Gail Tremblay

Gail Tremblay is of Onondaga and Micmac ancestry. She resides in Olympia, WA has been contributing to the arts and cultural life of Washington state for over twenty years, by sharing a unique vision through her multi-media visual works, art installations, her critical writing, and poetry.

She is a professor at The Evergreen State College, where she has mentored hundreds of students in the fields of visual arts, writing, Native American and cultural studies. She has served the larger artistic community as a member and president of the National Board of the Women’s Caucus for Art, and received a national “Mid-Career Art Award” from that organization in 1993. Her influence has been felt on the international level through her two trips to China as part of women’s artists’ delegations, and her exhibitions in Switzerland in 1985, in China in 1995, in Mexico in 1998, and the Czech Republic in 2000.

Her visual art has been featured in Washington in over 40 group and solo exhibits and throughout the nation in an additional 60 exhibits. Her writing and art has been published in more than 50 different books, journals, and periodicals, and she is in great demand as a lecturer and workshop presenter. She has worked for thirty years to assure that issues of diversity and gender equity are addressed in the teaching of art, in the writing of art criticism and art history, in the curating of exhibits, and in the granting of public and private funding to artists and art institutions.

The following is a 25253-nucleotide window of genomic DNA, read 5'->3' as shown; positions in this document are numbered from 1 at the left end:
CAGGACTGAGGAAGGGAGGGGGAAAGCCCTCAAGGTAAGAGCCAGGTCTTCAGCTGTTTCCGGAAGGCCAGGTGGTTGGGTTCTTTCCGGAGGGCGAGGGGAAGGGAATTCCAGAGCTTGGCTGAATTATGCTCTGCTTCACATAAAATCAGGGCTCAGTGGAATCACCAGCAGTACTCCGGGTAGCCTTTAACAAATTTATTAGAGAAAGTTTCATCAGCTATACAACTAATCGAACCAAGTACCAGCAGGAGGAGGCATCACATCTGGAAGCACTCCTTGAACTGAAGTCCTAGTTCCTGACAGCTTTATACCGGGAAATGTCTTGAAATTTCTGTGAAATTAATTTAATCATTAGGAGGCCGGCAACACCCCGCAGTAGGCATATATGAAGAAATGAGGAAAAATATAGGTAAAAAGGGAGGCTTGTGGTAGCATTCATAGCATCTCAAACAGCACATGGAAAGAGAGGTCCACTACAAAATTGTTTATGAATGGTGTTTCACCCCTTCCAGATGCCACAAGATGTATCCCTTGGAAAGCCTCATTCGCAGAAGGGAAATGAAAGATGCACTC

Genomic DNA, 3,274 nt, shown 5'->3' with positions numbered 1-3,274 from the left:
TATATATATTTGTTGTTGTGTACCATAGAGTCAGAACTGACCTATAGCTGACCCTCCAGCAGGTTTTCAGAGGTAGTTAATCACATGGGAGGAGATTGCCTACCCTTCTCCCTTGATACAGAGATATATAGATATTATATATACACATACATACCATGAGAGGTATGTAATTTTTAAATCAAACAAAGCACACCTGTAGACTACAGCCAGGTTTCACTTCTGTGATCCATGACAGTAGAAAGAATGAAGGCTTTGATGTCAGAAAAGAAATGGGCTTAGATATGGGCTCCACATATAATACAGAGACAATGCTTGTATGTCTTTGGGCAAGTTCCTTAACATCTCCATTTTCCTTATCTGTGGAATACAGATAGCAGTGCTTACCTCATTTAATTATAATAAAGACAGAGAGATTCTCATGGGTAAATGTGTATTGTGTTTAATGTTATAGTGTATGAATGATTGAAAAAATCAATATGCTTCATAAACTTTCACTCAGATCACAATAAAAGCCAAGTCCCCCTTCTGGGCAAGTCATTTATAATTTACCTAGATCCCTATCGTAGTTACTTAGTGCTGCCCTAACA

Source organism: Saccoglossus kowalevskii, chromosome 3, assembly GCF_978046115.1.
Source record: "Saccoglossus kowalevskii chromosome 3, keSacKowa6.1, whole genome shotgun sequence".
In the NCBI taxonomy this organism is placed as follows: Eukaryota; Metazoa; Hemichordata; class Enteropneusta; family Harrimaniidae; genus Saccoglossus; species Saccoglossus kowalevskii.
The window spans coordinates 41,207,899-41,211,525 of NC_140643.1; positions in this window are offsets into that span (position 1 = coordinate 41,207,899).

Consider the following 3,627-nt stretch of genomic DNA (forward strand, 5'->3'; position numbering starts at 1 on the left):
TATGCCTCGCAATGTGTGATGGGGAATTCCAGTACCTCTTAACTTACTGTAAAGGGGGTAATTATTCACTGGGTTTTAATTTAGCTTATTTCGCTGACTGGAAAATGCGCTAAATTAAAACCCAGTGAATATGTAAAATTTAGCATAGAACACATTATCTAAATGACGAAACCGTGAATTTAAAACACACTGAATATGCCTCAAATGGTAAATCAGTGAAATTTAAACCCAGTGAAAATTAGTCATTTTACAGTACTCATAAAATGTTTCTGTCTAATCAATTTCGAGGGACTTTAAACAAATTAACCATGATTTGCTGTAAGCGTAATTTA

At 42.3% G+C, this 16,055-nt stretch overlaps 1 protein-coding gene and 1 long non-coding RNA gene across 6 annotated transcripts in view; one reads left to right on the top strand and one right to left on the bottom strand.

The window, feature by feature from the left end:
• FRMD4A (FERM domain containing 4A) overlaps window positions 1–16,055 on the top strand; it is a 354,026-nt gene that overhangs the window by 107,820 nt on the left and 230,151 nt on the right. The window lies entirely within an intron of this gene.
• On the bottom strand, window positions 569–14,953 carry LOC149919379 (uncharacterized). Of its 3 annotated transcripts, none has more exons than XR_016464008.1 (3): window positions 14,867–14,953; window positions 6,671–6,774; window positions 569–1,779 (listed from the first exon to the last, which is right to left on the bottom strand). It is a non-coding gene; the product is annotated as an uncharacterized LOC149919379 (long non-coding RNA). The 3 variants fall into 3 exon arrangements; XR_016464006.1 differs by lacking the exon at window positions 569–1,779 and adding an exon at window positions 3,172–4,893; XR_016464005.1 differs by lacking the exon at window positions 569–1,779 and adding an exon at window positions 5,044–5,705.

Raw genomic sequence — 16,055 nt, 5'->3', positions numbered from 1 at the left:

“I use non-traditional materials to explore conceptual ways I can weave traditional Onondaga and Micmac basketry forms so that my work will comment on indigenous life in the 21st Century. I began making film baskets when I taught with Marge Brown, a filmmaker at The Evergreen State College where I teach. I asked our students for out-takes from their films. Film was an interesting material, and I enjoyed the notion of recycling film and gaining control over a medium that had historically been used by both Hollywood and documentary filmmakers to stereotype American Indians. I relished the irony of making film take on the traditional fancy stitch patterns of our ash splint and sweet grass baskets. Soon I began to develop more complex patterns and to use leader* as well as exposed film. I also began to use recycled footage from films being thrown away by libraries so I could choose certain images that suited my themes. I enjoy creating titles to contextualize these baskets and often choose materials to ironic purpose. The choice of weaving stitches, many of which have names, is deliberate. I make baskets with both 35 and 16 mm film.” — Gail Tremblay